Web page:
Urban Wire The Opportunity Zone Incentive Isn’t Living Up to Its Equitable Development Goals. Here Are Four Ways to Improve It
Brett Theodos, Jorge González-Hermoso, Brady Meixell
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The intersection of Martin Luther King Jr Avenue SE and Good Hope Road, Washington, DC

COVID-19’s disproportionate impact on Black communities and the recent killings of George Floyd, Breonna Taylor, and other Black Americans have shone a spotlight on the US’s ongoing legacy of state-sanctioned violence, segregation, discrimination, and racially driven disinvestment. Nationwide protests have lifted up the need for government to invest in Black neighborhoods and remedy the poor economic conditions it purposefully created for these communities in decades and centuries past.

The Opportunity Zone (OZ) incentive, created by the Tax Cuts and Jobs of Act of 2017, aimed to establish an economic development tool that would foster equitable development outcomes—such as quality job creation and business growth—in undercapitalized communities, many of which are majority Black. Two years after OZs were designated, is the incentive living up to its goals?

Without the federal government requiring detailed reporting on OZ investments, answering that question has been challenging. But through nearly 70 interviews with a range of stakeholders working on mission-oriented OZ projects across the US, we assessed how the program is working in practice.

What we heard was clear: although there are compelling examples of community benefit, the incentive as a whole is not living up to its economic and community development goals. The incentive’s structure makes it harder to develop projects with community benefit in places with greatest need. In contrast, OZs are providing the biggest benefits to projects with the highest returns, which are rarely aligned with equitable development.

As the nation grapples with the public health and economic threats from COVID-19, the place-based inequities that compelled the creation of the OZ incentive are at risk of widening. Federal policymakers could alter and expand the OZ incentive to help it play a more positive role in economic recovery after COVID-19 and to spur truly equitable development, especially in Black communities.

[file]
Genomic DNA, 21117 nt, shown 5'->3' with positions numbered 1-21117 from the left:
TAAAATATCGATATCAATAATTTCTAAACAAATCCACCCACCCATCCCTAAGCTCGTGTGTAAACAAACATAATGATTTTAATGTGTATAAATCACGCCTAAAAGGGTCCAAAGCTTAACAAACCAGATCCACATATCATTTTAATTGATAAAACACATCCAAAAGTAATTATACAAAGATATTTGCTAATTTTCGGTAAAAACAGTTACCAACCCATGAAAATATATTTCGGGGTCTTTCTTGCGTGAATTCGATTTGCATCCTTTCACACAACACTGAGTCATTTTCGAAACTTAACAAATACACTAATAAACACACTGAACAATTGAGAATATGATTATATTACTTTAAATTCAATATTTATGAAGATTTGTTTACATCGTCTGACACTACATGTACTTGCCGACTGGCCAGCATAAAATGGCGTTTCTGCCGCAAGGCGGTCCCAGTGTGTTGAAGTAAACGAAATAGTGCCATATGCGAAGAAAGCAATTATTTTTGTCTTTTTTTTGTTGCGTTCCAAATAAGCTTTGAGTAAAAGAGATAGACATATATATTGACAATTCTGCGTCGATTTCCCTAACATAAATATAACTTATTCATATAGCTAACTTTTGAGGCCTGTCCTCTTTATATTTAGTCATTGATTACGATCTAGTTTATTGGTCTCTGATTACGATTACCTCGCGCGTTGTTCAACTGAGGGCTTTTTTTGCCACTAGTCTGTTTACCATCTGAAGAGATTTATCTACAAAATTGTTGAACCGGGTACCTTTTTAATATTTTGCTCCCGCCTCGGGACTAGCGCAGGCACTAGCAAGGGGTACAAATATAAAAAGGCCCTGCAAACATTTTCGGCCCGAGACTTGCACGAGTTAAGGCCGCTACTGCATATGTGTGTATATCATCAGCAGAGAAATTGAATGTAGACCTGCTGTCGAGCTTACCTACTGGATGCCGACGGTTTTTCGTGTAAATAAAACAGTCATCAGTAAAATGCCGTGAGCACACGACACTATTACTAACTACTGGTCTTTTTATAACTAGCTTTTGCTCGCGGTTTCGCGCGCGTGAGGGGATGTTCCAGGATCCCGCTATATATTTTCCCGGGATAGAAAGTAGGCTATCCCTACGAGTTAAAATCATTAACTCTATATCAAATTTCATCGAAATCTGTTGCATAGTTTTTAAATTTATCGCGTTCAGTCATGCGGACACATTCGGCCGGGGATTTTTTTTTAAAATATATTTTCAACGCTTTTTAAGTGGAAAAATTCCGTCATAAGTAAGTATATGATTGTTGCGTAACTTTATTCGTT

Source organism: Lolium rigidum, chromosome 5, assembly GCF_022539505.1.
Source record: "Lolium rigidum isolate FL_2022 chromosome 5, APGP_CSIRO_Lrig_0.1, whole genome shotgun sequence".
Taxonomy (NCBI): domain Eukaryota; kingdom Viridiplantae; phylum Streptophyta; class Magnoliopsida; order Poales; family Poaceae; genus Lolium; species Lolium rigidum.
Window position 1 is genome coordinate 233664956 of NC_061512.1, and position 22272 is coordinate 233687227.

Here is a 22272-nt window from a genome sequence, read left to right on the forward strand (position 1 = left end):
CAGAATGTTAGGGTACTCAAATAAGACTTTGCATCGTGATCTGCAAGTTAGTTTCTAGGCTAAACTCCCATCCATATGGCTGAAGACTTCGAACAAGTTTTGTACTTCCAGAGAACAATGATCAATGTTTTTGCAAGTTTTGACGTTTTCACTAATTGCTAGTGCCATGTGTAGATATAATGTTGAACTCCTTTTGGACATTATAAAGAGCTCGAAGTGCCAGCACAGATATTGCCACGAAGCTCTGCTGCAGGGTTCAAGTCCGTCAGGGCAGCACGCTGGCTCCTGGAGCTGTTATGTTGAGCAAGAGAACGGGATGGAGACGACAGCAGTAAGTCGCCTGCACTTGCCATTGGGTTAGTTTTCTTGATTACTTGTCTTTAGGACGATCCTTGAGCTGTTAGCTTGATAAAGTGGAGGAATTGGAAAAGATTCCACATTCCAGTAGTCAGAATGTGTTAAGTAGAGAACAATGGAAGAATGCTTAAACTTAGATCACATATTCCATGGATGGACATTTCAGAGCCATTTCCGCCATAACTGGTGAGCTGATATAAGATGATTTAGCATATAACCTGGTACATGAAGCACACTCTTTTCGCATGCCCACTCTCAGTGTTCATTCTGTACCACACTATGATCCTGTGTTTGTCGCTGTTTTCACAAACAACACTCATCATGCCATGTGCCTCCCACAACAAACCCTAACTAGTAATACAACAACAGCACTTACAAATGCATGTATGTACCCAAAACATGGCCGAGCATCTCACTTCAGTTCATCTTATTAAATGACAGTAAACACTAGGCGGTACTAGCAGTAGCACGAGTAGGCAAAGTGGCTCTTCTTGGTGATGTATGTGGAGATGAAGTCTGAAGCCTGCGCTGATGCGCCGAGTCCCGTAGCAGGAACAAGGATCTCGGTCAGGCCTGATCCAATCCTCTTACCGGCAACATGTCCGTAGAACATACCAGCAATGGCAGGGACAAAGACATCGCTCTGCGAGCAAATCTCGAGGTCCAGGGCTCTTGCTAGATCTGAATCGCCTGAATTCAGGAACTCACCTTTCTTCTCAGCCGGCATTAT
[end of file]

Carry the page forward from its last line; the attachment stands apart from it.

Why OZ incentives aren’t reaching mission-oriented projects

Through these interviews, we learned OZs are helping spur the evolution of a new community development ecosystem, engaging project developers and investors who previously hadn’t engaged in community development work. But we also heard that many mission-oriented actors are facing challenges in accessing capital because of a variety of factors.

Mission-oriented actors are struggling to reach the class of investors for whom OZ incentives are tailored. Project sponsors report ongoing difficulties getting access to and interest from potential OZ investors, such as family offices (firms that manage a single family's wealth), high-net-worth individuals, and other people with capital gains.

Many mission-oriented project sponsors want to support a community asset beyond the 10-year time horizon effectively set by the OZ incentives, but 10 years can feel too long for investors. There is a mismatch between the type of investment many mission actors desire and the OZ market’s investment parameters, which favor assets providing the highest returns in shorter timelines.